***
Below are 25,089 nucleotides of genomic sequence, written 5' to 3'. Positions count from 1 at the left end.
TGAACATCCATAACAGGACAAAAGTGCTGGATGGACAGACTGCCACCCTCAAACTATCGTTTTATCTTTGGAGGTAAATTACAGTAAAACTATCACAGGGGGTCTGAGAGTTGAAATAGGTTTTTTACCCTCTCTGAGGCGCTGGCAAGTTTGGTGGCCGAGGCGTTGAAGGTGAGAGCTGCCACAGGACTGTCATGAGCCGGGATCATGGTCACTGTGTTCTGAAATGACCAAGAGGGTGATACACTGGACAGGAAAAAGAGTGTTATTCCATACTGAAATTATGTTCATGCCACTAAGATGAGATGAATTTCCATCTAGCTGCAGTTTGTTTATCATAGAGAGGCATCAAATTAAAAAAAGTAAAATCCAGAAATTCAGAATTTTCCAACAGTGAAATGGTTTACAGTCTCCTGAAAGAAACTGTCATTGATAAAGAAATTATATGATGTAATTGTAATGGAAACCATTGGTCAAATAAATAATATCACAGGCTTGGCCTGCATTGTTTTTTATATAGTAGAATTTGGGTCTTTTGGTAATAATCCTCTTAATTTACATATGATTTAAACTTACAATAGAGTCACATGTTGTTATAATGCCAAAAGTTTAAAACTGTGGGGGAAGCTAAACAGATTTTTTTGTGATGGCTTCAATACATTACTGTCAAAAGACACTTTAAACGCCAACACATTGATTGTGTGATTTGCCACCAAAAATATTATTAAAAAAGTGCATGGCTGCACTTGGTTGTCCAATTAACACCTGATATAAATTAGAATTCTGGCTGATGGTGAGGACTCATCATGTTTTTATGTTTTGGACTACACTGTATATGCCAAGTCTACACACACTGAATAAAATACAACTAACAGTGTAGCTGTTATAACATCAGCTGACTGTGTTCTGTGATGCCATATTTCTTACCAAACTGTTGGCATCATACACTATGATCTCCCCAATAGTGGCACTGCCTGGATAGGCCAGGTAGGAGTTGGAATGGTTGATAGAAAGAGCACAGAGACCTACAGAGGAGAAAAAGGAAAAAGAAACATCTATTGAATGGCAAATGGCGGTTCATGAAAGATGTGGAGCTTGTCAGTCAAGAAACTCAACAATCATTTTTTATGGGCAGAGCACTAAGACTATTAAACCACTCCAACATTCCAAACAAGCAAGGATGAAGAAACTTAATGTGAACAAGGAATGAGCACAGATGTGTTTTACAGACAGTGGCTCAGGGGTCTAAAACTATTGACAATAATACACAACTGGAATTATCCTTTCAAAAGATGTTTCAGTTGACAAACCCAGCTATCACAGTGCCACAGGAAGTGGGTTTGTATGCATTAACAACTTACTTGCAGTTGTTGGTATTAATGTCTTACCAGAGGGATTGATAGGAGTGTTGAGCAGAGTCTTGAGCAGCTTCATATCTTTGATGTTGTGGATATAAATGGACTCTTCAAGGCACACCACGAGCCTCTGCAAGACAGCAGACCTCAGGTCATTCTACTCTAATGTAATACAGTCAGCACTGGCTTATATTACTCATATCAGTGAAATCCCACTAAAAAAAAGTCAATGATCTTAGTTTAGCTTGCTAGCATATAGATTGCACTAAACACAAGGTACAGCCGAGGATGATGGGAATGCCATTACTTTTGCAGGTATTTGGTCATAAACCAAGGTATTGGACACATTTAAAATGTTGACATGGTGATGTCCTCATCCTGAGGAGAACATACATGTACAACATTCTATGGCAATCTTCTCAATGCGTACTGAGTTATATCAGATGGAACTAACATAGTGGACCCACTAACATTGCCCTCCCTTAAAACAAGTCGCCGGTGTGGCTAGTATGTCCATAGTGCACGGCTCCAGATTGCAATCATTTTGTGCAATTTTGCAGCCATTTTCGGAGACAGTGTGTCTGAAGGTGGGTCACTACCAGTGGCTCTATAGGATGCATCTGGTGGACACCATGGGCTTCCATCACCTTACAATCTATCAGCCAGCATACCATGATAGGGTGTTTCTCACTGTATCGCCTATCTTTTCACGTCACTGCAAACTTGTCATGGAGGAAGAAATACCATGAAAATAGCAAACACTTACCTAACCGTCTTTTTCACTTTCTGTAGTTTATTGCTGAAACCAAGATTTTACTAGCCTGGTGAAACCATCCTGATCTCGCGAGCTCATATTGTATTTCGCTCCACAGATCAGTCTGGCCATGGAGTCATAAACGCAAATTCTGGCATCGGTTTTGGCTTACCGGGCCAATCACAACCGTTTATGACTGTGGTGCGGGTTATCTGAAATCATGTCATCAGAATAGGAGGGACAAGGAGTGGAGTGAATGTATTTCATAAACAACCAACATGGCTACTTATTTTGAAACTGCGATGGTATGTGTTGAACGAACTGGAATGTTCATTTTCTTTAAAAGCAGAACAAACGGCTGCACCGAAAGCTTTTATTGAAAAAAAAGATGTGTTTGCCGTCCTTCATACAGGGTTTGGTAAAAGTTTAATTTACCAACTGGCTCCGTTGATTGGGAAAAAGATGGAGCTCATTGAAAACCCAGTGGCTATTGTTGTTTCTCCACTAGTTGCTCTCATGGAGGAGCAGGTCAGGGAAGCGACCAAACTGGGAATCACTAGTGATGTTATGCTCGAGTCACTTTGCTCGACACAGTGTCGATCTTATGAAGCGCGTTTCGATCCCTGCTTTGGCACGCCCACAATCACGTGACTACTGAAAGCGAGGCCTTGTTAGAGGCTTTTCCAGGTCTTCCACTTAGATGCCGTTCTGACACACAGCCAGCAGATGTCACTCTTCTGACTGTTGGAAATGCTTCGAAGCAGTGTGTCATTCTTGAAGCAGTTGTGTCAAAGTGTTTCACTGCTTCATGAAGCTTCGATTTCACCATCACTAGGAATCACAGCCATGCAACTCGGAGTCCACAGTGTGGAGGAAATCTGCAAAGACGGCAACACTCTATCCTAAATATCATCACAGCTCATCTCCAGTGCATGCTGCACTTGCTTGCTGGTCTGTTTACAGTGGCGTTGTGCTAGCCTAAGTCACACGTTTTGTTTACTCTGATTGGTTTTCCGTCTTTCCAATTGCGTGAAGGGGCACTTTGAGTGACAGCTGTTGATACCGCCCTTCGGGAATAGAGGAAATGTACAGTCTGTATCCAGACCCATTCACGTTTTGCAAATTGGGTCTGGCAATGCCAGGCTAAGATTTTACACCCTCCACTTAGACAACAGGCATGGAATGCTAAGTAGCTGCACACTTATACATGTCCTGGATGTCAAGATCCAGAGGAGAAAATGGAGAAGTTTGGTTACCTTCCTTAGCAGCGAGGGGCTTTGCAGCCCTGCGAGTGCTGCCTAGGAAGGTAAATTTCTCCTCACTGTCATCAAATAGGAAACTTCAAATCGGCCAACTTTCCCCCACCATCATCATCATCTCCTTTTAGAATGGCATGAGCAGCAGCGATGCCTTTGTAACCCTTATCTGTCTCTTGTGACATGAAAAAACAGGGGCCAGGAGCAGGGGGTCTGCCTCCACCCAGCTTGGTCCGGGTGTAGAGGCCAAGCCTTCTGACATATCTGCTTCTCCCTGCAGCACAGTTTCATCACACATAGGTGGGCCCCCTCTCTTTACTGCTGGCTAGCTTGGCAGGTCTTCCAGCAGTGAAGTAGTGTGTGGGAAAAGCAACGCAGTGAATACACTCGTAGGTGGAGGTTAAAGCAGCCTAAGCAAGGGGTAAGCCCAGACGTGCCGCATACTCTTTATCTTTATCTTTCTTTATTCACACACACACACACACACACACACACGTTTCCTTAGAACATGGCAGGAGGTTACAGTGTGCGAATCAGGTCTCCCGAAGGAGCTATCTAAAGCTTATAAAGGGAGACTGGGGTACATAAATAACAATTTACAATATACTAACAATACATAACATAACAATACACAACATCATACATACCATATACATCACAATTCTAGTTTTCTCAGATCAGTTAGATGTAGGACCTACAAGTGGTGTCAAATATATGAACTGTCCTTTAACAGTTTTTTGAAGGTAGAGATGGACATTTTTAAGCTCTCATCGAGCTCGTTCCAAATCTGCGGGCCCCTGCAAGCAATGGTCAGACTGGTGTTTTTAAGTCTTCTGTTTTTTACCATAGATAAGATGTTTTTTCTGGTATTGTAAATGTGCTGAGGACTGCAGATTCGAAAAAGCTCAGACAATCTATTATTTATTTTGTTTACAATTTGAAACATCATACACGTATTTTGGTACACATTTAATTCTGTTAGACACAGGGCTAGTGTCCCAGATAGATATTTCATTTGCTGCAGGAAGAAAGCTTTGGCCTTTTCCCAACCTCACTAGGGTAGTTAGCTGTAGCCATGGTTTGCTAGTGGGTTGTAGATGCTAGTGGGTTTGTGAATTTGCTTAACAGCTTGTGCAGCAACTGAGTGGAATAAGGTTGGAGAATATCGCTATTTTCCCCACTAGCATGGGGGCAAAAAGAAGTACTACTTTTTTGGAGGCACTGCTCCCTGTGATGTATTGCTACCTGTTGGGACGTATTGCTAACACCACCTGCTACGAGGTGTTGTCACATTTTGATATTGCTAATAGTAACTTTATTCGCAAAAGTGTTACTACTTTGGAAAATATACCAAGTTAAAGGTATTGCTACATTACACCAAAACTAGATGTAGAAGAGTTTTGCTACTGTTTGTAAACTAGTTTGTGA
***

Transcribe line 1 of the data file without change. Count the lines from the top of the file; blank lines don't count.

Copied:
Below are 25,089 nucleotides of genomic sequence, written 5' to 3'. Positions count from 1 at the left end.